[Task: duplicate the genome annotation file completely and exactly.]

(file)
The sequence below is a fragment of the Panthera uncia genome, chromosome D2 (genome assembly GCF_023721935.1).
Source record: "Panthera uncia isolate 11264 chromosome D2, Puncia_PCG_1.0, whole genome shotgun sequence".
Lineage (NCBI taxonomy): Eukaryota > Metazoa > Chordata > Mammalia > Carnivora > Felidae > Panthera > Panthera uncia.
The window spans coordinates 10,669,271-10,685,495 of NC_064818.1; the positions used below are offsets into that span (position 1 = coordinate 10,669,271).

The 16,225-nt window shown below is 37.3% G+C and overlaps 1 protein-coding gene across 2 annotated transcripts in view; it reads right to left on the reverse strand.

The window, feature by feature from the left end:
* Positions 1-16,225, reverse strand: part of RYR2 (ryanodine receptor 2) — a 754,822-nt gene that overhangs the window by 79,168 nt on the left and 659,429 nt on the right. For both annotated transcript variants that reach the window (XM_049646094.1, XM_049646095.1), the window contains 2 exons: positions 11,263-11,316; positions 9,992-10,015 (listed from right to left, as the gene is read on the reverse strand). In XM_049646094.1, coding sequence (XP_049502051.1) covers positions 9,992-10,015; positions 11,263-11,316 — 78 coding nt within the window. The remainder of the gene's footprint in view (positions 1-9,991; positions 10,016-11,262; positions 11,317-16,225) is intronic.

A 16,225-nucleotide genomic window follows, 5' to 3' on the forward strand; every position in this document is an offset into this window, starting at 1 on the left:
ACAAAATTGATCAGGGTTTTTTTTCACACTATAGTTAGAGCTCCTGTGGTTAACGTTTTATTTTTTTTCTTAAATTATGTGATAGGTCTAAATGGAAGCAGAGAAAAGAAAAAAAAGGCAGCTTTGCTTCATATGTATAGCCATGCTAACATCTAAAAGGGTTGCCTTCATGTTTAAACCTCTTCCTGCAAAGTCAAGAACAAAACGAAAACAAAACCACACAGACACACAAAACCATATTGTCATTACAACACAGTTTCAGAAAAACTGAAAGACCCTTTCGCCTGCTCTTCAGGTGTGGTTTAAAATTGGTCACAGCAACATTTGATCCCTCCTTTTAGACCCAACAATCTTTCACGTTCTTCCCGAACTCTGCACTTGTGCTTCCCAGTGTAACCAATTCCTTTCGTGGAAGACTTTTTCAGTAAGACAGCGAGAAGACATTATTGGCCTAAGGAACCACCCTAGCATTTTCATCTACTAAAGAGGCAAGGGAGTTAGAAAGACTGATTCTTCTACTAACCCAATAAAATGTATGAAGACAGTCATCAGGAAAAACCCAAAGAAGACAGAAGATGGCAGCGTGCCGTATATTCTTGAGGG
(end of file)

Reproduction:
The sequence below is a fragment of the Panthera uncia genome, chromosome D2 (genome assembly GCF_023721935.1).
Source record: "Panthera uncia isolate 11264 chromosome D2, Puncia_PCG_1.0, whole genome shotgun sequence".
Lineage (NCBI taxonomy): Eukaryota > Metazoa > Chordata > Mammalia > Carnivora > Felidae > Panthera > Panthera uncia.
The window spans coordinates 10,669,271-10,685,495 of NC_064818.1; the positions used below are offsets into that span (position 1 = coordinate 10,669,271).

The 16,225-nt window shown below is 37.3% G+C and overlaps 1 protein-coding gene across 2 annotated transcripts in view; it reads right to left on the reverse strand.

The window, feature by feature from the left end:
* Positions 1-16,225, reverse strand: part of RYR2 (ryanodine receptor 2) — a 754,822-nt gene that overhangs the window by 79,168 nt on the left and 659,429 nt on the right. For both annotated transcript variants that reach the window (XM_049646094.1, XM_049646095.1), the window contains 2 exons: positions 11,263-11,316; positions 9,992-10,015 (listed from right to left, as the gene is read on the reverse strand). In XM_049646094.1, coding sequence (XP_049502051.1) covers positions 9,992-10,015; positions 11,263-11,316 — 78 coding nt within the window. The remainder of the gene's footprint in view (positions 1-9,991; positions 10,016-11,262; positions 11,317-16,225) is intronic.

A 16,225-nucleotide genomic window follows, 5' to 3' on the forward strand; every position in this document is an offset into this window, starting at 1 on the left:
ACAAAATTGATCAGGGTTTTTTTTCACACTATAGTTAGAGCTCCTGTGGTTAACGTTTTATTTTTTTTCTTAAATTATGTGATAGGTCTAAATGGAAGCAGAGAAAAGAAAAAAAAGGCAGCTTTGCTTCATATGTATAGCCATGCTAACATCTAAAAGGGTTGCCTTCATGTTTAAACCTCTTCCTGCAAAGTCAAGAACAAAACGAAAACAAAACCACACAGACACACAAAACCATATTGTCATTACAACACAGTTTCAGAAAAACTGAAAGACCCTTTCGCCTGCTCTTCAGGTGTGGTTTAAAATTGGTCACAGCAACATTTGATCCCTCCTTTTAGACCCAACAATCTTTCACGTTCTTCCCGAACTCTGCACTTGTGCTTCCCAGTGTAACCAATTCCTTTCGTGGAAGACTTTTTCAGTAAGACAGCGAGAAGACATTATTGGCCTAAGGAACCACCCTAGCATTTTCATCTACTAAAGAGGCAAGGGAGTTAGAAAGACTGATTCTTCTACTAACCCAATAAAATGTATGAAGACAGTCATCAGGAAAAACCCAAAGAAGACAGAAGATGGCAGCGTGCCGTATATTCTTGAGGG